8 September 2022
Cost of living pushed up by climate-driven floods
The cost of living for Australian families is being driven up by climate damage as the Australian Insurance Council reveals households across Australia paid a higher cost of living because of flooding in NSW and Queensland earlier this year.
Farmers for Climate Action CEO Dr Fiona Davis said neither working families nor Australian farmers could afford increases in cost of living due to climate damage.
“The McKell Institute confirms what we knew: Climate change is driving up the cost of living,” Dr Davis said.
“The McKell Institute report finds each Australian family has paid $525 in the increased cost of food and other farm products because of the huge floods in NSW and Queensland earlier this year – floods made far worse by climate change.
Those floods came just two years after the deadly Black Summer Fires and extreme weather events driven by climate change are becoming more and more frequent.
“The report says the hit to Australian households from floods, fires, drought and other climate-driven events this financial year was almost double the decade average of $888 at $1532.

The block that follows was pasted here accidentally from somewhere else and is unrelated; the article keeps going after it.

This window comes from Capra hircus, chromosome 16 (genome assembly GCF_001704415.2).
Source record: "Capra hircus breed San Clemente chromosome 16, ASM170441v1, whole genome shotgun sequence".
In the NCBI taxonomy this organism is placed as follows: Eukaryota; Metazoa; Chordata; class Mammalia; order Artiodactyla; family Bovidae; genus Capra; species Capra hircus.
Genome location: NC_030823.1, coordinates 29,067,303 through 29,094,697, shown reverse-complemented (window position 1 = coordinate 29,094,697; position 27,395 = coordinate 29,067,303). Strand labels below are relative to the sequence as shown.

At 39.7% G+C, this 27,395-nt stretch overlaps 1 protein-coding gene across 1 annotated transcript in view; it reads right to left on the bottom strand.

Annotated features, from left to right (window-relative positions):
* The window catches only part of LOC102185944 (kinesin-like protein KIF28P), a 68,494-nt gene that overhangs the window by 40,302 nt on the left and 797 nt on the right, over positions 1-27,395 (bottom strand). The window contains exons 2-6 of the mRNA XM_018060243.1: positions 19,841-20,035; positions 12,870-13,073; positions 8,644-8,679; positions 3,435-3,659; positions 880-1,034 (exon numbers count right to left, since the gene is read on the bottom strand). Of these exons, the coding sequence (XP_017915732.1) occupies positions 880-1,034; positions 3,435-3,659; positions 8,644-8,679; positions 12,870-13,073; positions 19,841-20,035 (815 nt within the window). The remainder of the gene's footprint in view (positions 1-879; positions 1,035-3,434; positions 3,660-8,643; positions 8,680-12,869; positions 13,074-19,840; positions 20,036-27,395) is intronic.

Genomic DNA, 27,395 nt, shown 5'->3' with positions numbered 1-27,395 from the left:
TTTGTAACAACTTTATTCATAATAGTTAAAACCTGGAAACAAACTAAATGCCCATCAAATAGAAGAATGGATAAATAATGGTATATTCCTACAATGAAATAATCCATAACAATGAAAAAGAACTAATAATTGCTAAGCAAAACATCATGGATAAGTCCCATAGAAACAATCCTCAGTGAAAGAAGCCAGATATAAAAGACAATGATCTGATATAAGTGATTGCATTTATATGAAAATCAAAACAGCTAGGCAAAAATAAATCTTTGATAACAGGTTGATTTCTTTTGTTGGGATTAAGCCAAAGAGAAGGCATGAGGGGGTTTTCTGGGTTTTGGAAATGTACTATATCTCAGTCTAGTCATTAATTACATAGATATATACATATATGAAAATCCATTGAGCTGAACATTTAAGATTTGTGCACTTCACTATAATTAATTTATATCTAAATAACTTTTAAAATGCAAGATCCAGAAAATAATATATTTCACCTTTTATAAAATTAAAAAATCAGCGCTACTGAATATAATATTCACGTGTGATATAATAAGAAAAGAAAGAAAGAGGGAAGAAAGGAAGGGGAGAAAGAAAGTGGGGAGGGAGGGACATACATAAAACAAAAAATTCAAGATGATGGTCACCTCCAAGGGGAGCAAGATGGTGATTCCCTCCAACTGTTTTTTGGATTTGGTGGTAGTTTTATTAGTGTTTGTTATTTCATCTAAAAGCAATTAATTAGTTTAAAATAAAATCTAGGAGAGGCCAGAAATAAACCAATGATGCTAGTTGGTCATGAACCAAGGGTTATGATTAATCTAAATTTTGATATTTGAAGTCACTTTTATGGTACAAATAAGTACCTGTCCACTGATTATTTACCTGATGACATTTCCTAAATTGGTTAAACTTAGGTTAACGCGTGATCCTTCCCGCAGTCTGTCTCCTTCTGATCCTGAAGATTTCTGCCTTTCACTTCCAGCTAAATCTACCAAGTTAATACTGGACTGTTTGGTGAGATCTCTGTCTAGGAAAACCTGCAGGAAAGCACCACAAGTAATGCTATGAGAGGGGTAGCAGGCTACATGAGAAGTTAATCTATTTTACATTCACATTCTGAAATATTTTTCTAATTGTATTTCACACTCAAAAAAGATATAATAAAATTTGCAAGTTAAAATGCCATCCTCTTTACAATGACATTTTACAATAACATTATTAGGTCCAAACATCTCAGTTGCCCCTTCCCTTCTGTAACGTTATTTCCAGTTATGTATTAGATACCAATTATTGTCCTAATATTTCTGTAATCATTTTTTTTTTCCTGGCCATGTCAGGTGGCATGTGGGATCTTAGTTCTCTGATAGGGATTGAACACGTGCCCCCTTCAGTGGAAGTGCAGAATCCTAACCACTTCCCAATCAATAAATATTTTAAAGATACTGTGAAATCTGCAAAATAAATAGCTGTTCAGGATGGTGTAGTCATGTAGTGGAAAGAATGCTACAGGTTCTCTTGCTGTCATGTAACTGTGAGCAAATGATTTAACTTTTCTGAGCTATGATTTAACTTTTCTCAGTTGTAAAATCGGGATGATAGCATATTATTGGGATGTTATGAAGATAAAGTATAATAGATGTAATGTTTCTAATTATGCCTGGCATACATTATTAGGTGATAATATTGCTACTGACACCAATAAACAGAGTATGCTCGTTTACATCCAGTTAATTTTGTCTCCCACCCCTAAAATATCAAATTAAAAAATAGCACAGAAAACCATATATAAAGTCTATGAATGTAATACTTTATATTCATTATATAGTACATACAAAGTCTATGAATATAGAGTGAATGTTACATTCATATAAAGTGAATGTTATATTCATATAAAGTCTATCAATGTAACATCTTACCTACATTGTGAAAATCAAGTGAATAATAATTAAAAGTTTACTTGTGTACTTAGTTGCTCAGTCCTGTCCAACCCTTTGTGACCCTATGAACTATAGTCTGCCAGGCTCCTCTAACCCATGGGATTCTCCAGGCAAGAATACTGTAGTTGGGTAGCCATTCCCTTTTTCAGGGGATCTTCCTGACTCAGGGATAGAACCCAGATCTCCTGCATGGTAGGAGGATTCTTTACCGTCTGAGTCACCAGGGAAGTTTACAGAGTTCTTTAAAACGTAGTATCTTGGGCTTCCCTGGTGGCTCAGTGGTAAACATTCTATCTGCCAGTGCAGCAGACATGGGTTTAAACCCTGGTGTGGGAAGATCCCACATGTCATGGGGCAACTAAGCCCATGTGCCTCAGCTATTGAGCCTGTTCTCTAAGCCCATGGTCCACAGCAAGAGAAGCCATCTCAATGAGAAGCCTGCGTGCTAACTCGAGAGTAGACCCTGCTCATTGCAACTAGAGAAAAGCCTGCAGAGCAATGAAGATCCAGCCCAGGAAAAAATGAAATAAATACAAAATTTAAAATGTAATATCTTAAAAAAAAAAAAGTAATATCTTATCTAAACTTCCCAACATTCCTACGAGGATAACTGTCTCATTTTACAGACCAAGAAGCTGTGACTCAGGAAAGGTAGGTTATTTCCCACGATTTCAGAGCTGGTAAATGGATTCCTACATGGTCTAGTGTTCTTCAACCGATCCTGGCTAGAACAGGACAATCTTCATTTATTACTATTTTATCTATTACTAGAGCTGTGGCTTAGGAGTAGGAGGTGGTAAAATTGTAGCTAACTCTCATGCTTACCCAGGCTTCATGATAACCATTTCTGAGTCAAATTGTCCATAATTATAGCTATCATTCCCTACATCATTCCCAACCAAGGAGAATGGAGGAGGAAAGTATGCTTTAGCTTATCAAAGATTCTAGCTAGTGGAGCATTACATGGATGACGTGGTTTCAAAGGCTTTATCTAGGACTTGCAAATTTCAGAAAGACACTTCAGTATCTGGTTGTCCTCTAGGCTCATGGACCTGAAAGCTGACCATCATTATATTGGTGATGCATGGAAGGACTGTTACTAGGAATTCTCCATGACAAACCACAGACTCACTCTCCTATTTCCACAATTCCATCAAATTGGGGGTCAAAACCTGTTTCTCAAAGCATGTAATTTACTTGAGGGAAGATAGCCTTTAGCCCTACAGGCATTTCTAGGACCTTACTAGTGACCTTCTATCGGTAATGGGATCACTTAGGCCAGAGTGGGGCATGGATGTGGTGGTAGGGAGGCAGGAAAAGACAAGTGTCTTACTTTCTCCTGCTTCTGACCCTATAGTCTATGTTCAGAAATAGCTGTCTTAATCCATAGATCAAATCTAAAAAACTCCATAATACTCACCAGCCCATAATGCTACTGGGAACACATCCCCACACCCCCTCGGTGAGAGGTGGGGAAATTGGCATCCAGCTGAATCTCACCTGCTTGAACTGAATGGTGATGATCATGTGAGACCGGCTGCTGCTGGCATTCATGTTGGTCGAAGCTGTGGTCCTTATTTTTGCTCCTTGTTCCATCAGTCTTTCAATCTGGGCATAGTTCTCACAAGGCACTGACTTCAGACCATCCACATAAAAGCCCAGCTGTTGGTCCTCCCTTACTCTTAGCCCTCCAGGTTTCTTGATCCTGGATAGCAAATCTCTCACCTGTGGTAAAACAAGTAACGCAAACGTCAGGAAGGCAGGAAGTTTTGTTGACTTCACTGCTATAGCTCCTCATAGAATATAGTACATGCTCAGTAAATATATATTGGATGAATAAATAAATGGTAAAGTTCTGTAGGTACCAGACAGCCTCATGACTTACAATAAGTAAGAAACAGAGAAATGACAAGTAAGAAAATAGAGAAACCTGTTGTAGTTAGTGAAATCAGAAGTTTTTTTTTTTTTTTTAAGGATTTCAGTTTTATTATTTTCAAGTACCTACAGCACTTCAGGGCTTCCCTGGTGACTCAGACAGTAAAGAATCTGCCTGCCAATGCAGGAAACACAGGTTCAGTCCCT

“Australian families can’t afford the huge hit to their hip pocket climate damage is causing.
“Insurance Council of Australia figures reveal losses from the floods were $5.28 billion, while losses in the Black Summer fires were $2.32 billion. This does not take into account the massive health impacts from these climate events.”
Dr Davis said farmers were worried about the cost of insurance premiums, which are rising steeply because of climate damage.
“Huge hikes in insurance premiums following climate damage are coming as farmers continue to count the cost of floods six months ago. Some of our farmer members have reported losses of more than $100 000.
“We need deep emissions reductions in this, the decisive decade, to protect our farming families and our food supply.”
A recent report by GHD saw GHD Australian Water Market Leader Lindsay Brown noted climate damage to the agriculture sector was not limited to on-farm damage, but also to “ability to transport and equipment losses, and all the things that actually make that part of our economy viable”.
Dr Davis said Farmers for Climate Action’s Fork in the Road report had identified exactly the same thing and showed consumers were already paying more for food because of climate damage.
Farmers for Climate Action is a movement of 7000 farmers calling for strong economy-wide climate policies.
Cost of living takes massive hit from climate-driven floods earlier this year
Report by the McKell Institute reveals a hit to each Australian household of $525 due to higher prices paid for food and farm products, plus extra government spending
We need deep emissions reductions this decade to protect our farmers and our food supply
For more information, interviews with FCA farmers contact Jacqui Street 0498 188 528 / [email protected]